Outspoken Yankee David Wells has drawn a bit of controversy for putting out a book in which he mentions that he pitched his 1998 perfect game hungover and talks about the prevalence of steroid use among major league baseball players. But while sensational and juicy, these revelations are such small parts of Wellsís story that it seems unfair to judge his book solely by these tidbits.
Perfect Iím Not: Boomer on Beer, Brawls, Backaches and Baseball is a loose, enjoyable chronicle of one of modern baseballís more engaging and unforgettable personalities. In the book, Wells details not only his long and tangled path in the baseball biz, but also the more personal aspects of his story, including growing up in a female-dominated house with a tough but loving mother whose constant companions were a group of Hellís Angels.
Perfect follows Wells from his unconventional (but, he insists, loving and encouraging) upbringing into his quest to play major league ball, which included an impoverished off-season sleeping in a friendís truck and, at one point, living in a house that was, unbeknownst to him, owned by drug dealers.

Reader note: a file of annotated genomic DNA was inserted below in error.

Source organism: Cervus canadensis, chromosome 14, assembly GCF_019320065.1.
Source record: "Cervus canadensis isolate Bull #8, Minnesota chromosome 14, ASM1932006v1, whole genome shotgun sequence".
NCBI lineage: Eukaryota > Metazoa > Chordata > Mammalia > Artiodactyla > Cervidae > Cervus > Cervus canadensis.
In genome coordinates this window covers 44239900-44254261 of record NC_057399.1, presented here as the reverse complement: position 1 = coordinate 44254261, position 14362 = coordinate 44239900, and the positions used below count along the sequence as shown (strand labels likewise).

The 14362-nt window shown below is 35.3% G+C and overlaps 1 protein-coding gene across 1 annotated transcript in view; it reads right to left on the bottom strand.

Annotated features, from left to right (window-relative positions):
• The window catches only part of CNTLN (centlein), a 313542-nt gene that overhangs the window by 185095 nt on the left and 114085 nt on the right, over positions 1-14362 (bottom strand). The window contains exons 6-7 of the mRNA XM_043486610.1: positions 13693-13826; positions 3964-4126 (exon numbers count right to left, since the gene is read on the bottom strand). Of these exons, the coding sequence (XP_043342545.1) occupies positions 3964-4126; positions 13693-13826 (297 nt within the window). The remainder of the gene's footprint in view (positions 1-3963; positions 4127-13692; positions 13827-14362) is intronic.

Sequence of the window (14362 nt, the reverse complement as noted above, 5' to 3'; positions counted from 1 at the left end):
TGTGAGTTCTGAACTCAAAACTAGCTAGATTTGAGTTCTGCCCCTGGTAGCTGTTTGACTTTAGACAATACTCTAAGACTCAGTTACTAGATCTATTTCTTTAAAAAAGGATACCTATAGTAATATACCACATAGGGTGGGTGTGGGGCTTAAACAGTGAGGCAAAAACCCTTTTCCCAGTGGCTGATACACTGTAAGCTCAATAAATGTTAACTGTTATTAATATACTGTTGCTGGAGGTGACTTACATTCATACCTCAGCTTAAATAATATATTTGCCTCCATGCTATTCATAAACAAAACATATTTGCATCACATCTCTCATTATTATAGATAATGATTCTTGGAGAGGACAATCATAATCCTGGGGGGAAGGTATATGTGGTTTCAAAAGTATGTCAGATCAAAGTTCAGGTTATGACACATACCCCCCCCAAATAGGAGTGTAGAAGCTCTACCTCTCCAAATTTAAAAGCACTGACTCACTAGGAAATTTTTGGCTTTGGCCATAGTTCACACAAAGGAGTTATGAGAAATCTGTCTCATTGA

His time in the majors is equally colorful, as Wells spent time in a number of clubs (Toronto, Detroit, Cincinatti and Baltimore) before coming to New York, and struggled with backaches, gout and his own self-destructive (though, he demonstrates, not that much more self-destructive than your average ballplayer).
But under it all, itís hard not to feel affection for Wells, with his plain, unvarnished adoration of the Yankees and untarnished respect for all the great players who came before him. While on the team, Wells says, he was often overcome by emotion when faced with reminders of the clubís history. Telling of being traded at the end of the 1998 season (only to return in 2002), Wells is genuinely broken up, and youíve got to feel for the guy. Itís these touching moments that make all the hubbub over the less flattering parts of the book seem almost cruel and, at the first least, beside the point.
Hangover talk, steroid use and Roger Clemens aside, Yankee fans should love the book, with its detailed description of Wellsí championship season with the team and its underlying love for all things pinstriped. Sure, those looking for gossip will find it, but those seeking the story of a man whose love of baseball has been a driving force in his life will find that as well.